Review: X-Men: Schism #2

The big event for mutantkind has already become a mess in just the second issue, thanks to the Kiddie Hellfire Club.

Iann Robinsonby Iann Robinson

X-Men: Schism #2

When I first heard writer Jason Aaron was taking over Incredible Hulk from Greg Pak, I was kind of worried. After an initially great run with Wolverine, Aaron’s recent work has been kind of sloppy and awkward. Having read Schism #2, I am no longer worried.   I am absolutely terrified. At the risk of unleashing hell on my head, this second issue of the big X-Men story arc is awful. The story plummets so quickly into a clichéd swamp of bad ideas that it’s hard to catch up. Aaron has always had a problem with blowing the end, as with Astonishing Wolverine & Spider-Man and more recently Wolverine, but this is a total mess and Schism stands only at issue 2.

The biggest problem is the new Hellfire Club, which is now being led by a psychopathic twelve-year-old boy and his little kid buddies. What? The unsettling idea of a little kid being this maniacal leader is instantly undone by his little kid cronies, who are so cliché it’s almost laughable. In one scene, the two little kid cronies are trying to work out a deal with some space assassins (they are being paid by Intergalactic Credits. I kid you not). This little blonde girl in pigtails is cooing over a slimy space slug calling it her “little kitty” and when the giant killer alien manhandles her, she flips out and slices him to pieces screaming, “I hate your face”. Really? The cute little girl that snaps and becomes a murdering monster, that’s the best we get for the “biggest arc in X-Men history.”  Later, there’s a big museum opening where the first confrontation between the X-Men and the pre-school Hellfire Club will go down in issue 3, and the little kids are wearing spooky masks. The whole thing reads like a straight to DVD horror movie.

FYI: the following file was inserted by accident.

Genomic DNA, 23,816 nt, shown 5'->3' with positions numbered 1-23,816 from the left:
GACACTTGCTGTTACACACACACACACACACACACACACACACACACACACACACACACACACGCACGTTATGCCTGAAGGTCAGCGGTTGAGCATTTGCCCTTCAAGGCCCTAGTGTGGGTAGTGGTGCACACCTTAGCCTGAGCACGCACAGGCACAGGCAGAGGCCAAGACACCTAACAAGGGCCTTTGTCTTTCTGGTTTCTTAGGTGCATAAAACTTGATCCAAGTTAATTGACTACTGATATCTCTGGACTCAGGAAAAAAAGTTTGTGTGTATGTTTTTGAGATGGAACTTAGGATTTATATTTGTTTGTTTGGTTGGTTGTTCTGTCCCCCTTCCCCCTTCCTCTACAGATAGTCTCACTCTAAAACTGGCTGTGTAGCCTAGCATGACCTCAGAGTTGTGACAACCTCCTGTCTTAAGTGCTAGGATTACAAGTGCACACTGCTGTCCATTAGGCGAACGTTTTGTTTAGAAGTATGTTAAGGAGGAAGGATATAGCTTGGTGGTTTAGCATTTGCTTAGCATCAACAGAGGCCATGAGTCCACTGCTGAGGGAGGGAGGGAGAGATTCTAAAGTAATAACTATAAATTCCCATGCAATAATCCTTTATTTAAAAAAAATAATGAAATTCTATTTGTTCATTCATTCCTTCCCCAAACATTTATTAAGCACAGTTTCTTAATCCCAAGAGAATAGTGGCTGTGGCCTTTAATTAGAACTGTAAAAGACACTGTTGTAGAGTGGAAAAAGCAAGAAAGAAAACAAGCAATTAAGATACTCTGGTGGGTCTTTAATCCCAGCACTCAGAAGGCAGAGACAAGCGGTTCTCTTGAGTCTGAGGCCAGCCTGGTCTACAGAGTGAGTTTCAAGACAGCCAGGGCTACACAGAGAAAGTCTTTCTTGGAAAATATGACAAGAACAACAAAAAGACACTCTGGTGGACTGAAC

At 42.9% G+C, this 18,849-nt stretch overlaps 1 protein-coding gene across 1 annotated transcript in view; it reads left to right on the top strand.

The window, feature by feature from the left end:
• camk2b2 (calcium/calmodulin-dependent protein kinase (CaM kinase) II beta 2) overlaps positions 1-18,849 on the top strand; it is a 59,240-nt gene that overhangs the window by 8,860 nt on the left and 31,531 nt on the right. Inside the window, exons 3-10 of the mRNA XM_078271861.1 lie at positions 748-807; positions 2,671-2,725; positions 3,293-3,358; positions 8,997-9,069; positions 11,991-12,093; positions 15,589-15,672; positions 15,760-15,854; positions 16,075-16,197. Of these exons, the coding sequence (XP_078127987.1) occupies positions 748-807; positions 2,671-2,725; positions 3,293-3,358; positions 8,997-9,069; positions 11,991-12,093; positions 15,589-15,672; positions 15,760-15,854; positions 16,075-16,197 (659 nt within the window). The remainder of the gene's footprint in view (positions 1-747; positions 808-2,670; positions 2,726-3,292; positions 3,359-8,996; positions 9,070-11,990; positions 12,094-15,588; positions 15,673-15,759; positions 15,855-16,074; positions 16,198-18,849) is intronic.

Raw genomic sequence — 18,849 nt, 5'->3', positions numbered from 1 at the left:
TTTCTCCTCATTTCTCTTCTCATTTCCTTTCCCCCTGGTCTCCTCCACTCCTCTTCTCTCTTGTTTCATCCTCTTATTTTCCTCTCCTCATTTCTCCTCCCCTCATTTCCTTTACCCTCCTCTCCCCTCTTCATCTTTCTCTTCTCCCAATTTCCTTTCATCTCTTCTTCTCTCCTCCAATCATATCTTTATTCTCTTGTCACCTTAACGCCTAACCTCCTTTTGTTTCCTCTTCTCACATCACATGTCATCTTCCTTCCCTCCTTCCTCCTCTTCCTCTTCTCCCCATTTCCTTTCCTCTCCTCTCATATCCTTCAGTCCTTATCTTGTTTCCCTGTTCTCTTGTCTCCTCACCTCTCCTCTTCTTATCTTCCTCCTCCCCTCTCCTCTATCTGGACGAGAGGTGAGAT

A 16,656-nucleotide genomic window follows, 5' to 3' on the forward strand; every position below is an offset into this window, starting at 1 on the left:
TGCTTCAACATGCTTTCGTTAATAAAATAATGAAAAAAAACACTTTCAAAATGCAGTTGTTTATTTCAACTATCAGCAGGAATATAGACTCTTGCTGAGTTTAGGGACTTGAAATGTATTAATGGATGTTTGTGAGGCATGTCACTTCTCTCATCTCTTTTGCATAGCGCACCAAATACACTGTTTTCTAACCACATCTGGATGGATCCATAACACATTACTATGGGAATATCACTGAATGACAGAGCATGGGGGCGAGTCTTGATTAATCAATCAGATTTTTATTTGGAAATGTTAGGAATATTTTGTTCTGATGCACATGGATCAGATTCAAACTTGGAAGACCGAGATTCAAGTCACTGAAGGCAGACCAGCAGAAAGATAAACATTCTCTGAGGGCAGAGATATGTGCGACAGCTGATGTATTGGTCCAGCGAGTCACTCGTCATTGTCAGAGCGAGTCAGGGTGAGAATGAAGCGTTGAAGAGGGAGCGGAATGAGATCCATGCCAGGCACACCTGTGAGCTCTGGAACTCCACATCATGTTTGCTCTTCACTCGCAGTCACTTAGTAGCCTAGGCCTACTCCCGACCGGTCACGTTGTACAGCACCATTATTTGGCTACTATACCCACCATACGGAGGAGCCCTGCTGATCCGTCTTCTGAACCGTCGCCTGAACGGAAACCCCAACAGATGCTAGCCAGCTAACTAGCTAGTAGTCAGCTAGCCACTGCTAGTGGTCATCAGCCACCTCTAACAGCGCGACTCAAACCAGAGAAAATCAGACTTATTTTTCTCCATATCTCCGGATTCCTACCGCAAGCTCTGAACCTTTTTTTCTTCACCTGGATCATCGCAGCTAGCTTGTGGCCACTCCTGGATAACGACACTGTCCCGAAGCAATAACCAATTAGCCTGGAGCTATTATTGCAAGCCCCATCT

Meanwhile, the Sentinels that everybody wanted to unleash don’t work, which was apparently all part of little boy Hellfire Club’s plan. Apparently, he’s such a super genius he figured out that the robots wouldn’t work and that the X-Men would have to deal with them. These attacks are part of how Schism #2 goes from bad to worse. A group of Iranians unleash a Sentinel that fouls up and starts attacking the people. A team of female X-Men show up to deal with the situation, which forces one of the Iranian men to say “They sent their women to humiliate us!” to which one of the female X-Men retorts “Did I also tell you I’m Jewish?” Wow, way to play on America’s love of stereotypes and underlying racism to shill your comic book. The part might have had some impact if it fit into the story at all; instead it seems like some kind of personal swipe. I’m not saying it is, it’s just so out of place that’s the first thought I had.

The big split between Cyclops and Wolverine, the thing that Schism is supposed to be about, starts off just as shaky as the rest of the book. When Quentin Quire, the mutant teen responsible for the kick off of all this hostility, shows up in Utopia, Wolverine wants him to be taken to Steve Rogers as a criminal. Cyclops wants Quire to remain in Utopia and have his trial there, a move that’s completely illogical and stands outside of the way Cyclops has always approached a situation. It makes even less sense due to the timing. Why would you harbor a fugitive at a time when mutants are shown in a negative light? The whole thing reads like an easy way to get Cyclops and Wolverine all pissed at each other.

Frank Cho’s art is the final nail in the coffin for me. I can’t believe when he turned this junk in it was green lit by Marvel. Cyclops looks like the dad from 101 Dalmatians and Wolverine looks like a cross between Wolfman Jack and one of the old guys from the Muppet Show. I also was confused why, when Wolverine looked angry, he was drawn as if he had a mouth guard. The art has no flow, no sense of style, its just panel after panel of shoddy work. Schism may be the thing that destroys the X-Men, but it won’t have anything to do with super villains or Sentinels.